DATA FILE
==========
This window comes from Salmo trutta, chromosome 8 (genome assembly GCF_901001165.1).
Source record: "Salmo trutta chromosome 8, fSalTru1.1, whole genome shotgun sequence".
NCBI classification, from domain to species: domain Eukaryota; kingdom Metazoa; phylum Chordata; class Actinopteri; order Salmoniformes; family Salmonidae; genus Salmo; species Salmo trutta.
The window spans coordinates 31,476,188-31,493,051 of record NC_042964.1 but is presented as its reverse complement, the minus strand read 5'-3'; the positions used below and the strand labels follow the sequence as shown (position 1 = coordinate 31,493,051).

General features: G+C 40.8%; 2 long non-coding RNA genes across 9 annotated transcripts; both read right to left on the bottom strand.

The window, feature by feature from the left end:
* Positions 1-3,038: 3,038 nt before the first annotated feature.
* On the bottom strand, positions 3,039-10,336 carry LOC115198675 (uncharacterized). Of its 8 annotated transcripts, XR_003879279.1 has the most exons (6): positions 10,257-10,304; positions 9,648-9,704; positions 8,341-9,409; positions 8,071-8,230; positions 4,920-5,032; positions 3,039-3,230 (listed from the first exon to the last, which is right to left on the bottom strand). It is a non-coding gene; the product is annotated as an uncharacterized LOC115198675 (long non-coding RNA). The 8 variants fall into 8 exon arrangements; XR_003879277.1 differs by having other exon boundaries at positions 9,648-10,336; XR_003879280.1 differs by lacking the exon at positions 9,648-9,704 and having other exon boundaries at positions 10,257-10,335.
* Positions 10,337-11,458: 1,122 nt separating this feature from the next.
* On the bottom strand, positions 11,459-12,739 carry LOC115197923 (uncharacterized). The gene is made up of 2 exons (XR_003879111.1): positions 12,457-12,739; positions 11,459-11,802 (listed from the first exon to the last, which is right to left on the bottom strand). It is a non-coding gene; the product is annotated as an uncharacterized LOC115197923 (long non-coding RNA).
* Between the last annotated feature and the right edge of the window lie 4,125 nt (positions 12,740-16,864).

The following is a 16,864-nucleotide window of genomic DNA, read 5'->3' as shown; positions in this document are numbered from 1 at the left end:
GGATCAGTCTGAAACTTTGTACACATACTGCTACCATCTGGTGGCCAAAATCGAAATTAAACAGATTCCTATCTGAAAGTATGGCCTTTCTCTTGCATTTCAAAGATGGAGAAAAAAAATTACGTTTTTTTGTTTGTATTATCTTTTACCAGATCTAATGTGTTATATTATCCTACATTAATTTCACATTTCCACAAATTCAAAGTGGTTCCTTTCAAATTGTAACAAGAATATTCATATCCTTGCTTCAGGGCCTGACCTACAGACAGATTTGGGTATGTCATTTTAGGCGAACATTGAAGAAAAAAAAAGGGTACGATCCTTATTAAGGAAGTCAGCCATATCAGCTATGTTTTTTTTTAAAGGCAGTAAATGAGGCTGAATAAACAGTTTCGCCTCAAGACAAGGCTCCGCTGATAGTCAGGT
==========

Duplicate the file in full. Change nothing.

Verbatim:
This window comes from Salmo trutta, chromosome 8 (genome assembly GCF_901001165.1).
Source record: "Salmo trutta chromosome 8, fSalTru1.1, whole genome shotgun sequence".
NCBI classification, from domain to species: domain Eukaryota; kingdom Metazoa; phylum Chordata; class Actinopteri; order Salmoniformes; family Salmonidae; genus Salmo; species Salmo trutta.
The window spans coordinates 31,476,188-31,493,051 of record NC_042964.1 but is presented as its reverse complement, the minus strand read 5'-3'; the positions used below and the strand labels follow the sequence as shown (position 1 = coordinate 31,493,051).

General features: G+C 40.8%; 2 long non-coding RNA genes across 9 annotated transcripts; both read right to left on the bottom strand.

The window, feature by feature from the left end:
* Positions 1-3,038: 3,038 nt before the first annotated feature.
* On the bottom strand, positions 3,039-10,336 carry LOC115198675 (uncharacterized). Of its 8 annotated transcripts, XR_003879279.1 has the most exons (6): positions 10,257-10,304; positions 9,648-9,704; positions 8,341-9,409; positions 8,071-8,230; positions 4,920-5,032; positions 3,039-3,230 (listed from the first exon to the last, which is right to left on the bottom strand). It is a non-coding gene; the product is annotated as an uncharacterized LOC115198675 (long non-coding RNA). The 8 variants fall into 8 exon arrangements; XR_003879277.1 differs by having other exon boundaries at positions 9,648-10,336; XR_003879280.1 differs by lacking the exon at positions 9,648-9,704 and having other exon boundaries at positions 10,257-10,335.
* Positions 10,337-11,458: 1,122 nt separating this feature from the next.
* On the bottom strand, positions 11,459-12,739 carry LOC115197923 (uncharacterized). The gene is made up of 2 exons (XR_003879111.1): positions 12,457-12,739; positions 11,459-11,802 (listed from the first exon to the last, which is right to left on the bottom strand). It is a non-coding gene; the product is annotated as an uncharacterized LOC115197923 (long non-coding RNA).
* Between the last annotated feature and the right edge of the window lie 4,125 nt (positions 12,740-16,864).

The following is a 16,864-nucleotide window of genomic DNA, read 5'->3' as shown; positions in this document are numbered from 1 at the left end:
GGATCAGTCTGAAACTTTGTACACATACTGCTACCATCTGGTGGCCAAAATCGAAATTAAACAGATTCCTATCTGAAAGTATGGCCTTTCTCTTGCATTTCAAAGATGGAGAAAAAAAATTACGTTTTTTTGTTTGTATTATCTTTTACCAGATCTAATGTGTTATATTATCCTACATTAATTTCACATTTCCACAAATTCAAAGTGGTTCCTTTCAAATTGTAACAAGAATATTCATATCCTTGCTTCAGGGCCTGACCTACAGACAGATTTGGGTATGTCATTTTAGGCGAACATTGAAGAAAAAAAAAGGGTACGATCCTTATTAAGGAAGTCAGCCATATCAGCTATGTTTTTTTTTAAAGGCAGTAAATGAGGCTGAATAAACAGTTTCGCCTCAAGACAAGGCTCCGCTGATAGTCAGGT